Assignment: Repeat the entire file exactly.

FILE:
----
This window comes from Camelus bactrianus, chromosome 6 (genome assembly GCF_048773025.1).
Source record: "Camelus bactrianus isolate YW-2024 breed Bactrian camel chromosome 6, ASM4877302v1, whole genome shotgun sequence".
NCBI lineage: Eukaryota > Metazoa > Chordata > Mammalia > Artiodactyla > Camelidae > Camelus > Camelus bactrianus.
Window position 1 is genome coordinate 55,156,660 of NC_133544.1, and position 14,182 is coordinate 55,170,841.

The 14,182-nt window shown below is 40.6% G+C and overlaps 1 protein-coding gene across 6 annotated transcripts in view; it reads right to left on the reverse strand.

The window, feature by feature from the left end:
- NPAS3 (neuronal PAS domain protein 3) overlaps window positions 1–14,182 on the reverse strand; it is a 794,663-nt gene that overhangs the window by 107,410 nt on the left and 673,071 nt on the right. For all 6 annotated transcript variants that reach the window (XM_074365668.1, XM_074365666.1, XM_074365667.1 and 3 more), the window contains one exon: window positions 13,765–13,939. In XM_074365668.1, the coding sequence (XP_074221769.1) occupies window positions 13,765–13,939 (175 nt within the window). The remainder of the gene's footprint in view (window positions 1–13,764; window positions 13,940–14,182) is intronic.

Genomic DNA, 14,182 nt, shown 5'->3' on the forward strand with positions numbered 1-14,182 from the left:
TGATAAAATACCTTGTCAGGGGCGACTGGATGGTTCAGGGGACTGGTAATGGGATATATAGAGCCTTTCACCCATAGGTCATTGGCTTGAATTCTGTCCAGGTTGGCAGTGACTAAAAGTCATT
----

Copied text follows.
This window comes from Camelus bactrianus, chromosome 6 (genome assembly GCF_048773025.1).
Source record: "Camelus bactrianus isolate YW-2024 breed Bactrian camel chromosome 6, ASM4877302v1, whole genome shotgun sequence".
NCBI lineage: Eukaryota > Metazoa > Chordata > Mammalia > Artiodactyla > Camelidae > Camelus > Camelus bactrianus.
Window position 1 is genome coordinate 55,156,660 of NC_133544.1, and position 14,182 is coordinate 55,170,841.

The 14,182-nt window shown below is 40.6% G+C and overlaps 1 protein-coding gene across 6 annotated transcripts in view; it reads right to left on the reverse strand.

The window, feature by feature from the left end:
- NPAS3 (neuronal PAS domain protein 3) overlaps window positions 1–14,182 on the reverse strand; it is a 794,663-nt gene that overhangs the window by 107,410 nt on the left and 673,071 nt on the right. For all 6 annotated transcript variants that reach the window (XM_074365668.1, XM_074365666.1, XM_074365667.1 and 3 more), the window contains one exon: window positions 13,765–13,939. In XM_074365668.1, the coding sequence (XP_074221769.1) occupies window positions 13,765–13,939 (175 nt within the window). The remainder of the gene's footprint in view (window positions 1–13,764; window positions 13,940–14,182) is intronic.

Genomic DNA, 14,182 nt, shown 5'->3' on the forward strand with positions numbered 1-14,182 from the left:
TGATAAAATACCTTGTCAGGGGCGACTGGATGGTTCAGGGGACTGGTAATGGGATATATAGAGCCTTTCACCCATAGGTCATTGGCTTGAATTCTGTCCAGGTTGGCAGTGACTAAAAGTCATT